42. ^ Macnally, R, Ballinger, A and Horrocks, G. (2002) Habitat change in River Red Gum Floodplains: Depletion of Fallen Timber and Impacts on Biodiversity. Victorian Naturalis, Volume 119(4). Pp. 107-113.
  43. ^ NRE 2002 Forest Management Plan for the Mid-Murray Forest Management Area.
  44. ^ Diamond, Jared Collapse: How Societies Choose To Fail or Succeed; Viking Press 2004, pages 301-302
  45. ^ Diamond, pages 320-331
  46. ^ No Man's Garden Daniel B. Botkin p 246-247
  47. ^ The Jewish National Fund: How the Land Was ‘Redeemed’
  48. ^ Nicholas Balabkins, "Germany Under Direct Controls; Economic Aspects Of Industrial Disarmament 1945-1948, Rutgers University Press, 1964. p. 119. The two quotes used by Balabkins are referenced to respectively; U.S. office of Military Government, A Year of Potsdam: The German Economy Since the Surrender (1946), p.70; and U.S. Office of Military Government, The German Forest Resources Survey (1948), p. II. For similar observations see G.W. Harmssen, Reparationen, Sozialproduct, Lebensstandard (Bremen: F. Trujen Verlag, 1948), I, 48
  49. ^ Patricia Marchak, "Logging the Globe" p. 157
  50. ^ Okinawan History and Karate-do

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General references

  • BBC 2005 TV series on the history of geological factors shaping human history (name?)
  • A Natural History of Europe - 2005 co-production including BBC and ZDF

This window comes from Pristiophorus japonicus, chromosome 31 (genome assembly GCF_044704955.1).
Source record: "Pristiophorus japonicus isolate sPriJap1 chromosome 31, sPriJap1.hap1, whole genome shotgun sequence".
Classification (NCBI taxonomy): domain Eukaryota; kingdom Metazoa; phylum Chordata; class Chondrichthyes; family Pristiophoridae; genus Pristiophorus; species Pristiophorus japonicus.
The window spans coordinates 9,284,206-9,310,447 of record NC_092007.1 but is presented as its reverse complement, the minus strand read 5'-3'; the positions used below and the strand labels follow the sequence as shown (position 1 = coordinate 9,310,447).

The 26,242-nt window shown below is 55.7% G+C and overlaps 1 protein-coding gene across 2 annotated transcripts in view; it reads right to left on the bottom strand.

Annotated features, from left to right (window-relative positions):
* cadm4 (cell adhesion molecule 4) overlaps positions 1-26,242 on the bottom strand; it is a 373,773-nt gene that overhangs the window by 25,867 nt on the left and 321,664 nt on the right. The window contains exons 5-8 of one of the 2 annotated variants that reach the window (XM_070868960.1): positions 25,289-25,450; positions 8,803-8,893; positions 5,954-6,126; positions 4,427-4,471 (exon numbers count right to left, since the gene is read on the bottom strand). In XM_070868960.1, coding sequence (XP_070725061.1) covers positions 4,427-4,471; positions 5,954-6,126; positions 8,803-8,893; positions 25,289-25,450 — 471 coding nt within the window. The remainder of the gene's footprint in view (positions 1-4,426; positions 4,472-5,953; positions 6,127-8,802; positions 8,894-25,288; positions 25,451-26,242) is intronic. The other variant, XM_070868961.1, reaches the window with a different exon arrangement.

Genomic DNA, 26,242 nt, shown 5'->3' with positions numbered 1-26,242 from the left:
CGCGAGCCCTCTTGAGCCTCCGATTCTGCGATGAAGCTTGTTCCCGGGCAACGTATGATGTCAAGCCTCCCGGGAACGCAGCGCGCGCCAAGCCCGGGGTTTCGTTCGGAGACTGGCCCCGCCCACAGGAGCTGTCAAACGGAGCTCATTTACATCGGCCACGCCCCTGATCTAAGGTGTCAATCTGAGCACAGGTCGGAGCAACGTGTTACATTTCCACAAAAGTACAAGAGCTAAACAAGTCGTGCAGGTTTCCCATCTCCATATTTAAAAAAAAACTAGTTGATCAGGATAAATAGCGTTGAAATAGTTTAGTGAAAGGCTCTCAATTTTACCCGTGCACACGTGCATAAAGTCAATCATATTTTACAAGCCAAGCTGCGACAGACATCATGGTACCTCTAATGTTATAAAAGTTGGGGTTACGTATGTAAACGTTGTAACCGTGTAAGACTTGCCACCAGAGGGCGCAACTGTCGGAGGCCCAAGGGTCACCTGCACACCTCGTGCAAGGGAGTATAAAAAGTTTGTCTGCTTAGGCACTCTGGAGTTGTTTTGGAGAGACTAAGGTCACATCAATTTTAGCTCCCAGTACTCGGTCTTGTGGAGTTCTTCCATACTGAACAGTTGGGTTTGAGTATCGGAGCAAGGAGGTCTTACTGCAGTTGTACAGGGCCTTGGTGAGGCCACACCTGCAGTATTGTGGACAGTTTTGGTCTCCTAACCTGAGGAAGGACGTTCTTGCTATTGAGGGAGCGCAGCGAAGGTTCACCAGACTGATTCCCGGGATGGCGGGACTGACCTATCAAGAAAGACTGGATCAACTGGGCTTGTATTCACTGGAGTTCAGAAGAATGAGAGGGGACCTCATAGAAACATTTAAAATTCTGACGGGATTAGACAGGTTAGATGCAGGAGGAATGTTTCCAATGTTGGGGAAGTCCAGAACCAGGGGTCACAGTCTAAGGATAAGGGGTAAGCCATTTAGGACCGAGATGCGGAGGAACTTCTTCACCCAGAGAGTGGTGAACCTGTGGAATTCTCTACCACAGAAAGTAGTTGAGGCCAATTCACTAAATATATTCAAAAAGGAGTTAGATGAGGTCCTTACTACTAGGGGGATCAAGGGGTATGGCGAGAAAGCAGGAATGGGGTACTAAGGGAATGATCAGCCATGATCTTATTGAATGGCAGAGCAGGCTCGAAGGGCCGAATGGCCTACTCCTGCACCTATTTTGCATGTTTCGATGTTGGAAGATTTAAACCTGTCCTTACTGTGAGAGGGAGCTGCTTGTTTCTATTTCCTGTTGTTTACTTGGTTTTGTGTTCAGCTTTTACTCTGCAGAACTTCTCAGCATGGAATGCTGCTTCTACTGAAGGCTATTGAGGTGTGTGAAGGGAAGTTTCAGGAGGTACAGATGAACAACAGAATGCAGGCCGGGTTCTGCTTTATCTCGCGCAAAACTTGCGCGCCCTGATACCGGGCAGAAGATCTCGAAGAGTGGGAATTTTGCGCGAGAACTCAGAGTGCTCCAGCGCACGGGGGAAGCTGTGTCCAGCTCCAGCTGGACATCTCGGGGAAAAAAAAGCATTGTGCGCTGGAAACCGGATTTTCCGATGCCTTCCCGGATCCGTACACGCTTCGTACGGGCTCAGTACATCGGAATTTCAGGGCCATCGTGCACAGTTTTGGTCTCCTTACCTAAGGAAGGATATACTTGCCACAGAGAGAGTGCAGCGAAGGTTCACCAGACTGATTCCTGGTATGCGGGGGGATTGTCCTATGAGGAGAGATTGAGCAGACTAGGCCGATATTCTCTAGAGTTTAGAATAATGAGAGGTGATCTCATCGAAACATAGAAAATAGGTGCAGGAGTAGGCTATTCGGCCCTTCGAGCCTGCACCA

• Whitney, Gordon G. (1996). From Coastal Wilderness to Fruited Plain : A History of Environmental Change in Temperate North America from 1500 to the Present. Cambridge University Press. ISBN 0-521-57658-X
  • Williams, Michael. (2003). Deforesting the Earth. University of Chicago Press, Chicago. ISBN 0-226-89926-8
  • Wunder, Sven. (2000). The Economics of Deforestation: The Example of Ecuador. Macmillan Press, London. ISBN 0-333-73146-8
  • FAO&CIFOR report: Forests and Floods: Drowning in Fiction or Thriving on Facts?
  • Fenical, William (September 1983). "Marine Plants: A Unique and Unexplored Resource", Plants: the potentials for extracting protein, medicines, and other useful chemicals (workshop proceedings). DIANE Publishing, 147. ISBN 1428923977. 

The headquarters of the Cambridge University Press, in Trumpington Street, Cambridge. ... Macmillan Publishers Ltd, also known as The Macmillan Group, is a privately-held international publishing company owned by Georg von Holtzbrinck Publishing Group. ...

Ethiopia deforestation references

  • Parry, J. (2003). Tree choppers become tree planters. Appropriate Technology, 30(4), 38-39. Retrieved November 22, 2006, from ABI/INFORM Global database. (Document ID: 538367341).
  • Hillstrom, K & Hillstrom, C. (2003). Africa and the Middle east. A continental Overview of Environmental Issues. Santabarbara, CA: ABC CLIO.
  • Williams, M. (2006). Deforesting the earth: From prehistory to global crisis: An Abridgment. Chicago: The university of Chicago Press.
  • Mccann. J.C. (1990). A Great Agrarian cycle? Productivity in Highland Ethiopia, 1900 To 1987. Journal of Interdisciplinary History, xx: 3,389-416. Retrieved November 18, 2006, from JSTOR database.

See also

Wikimedia Commons has media related to: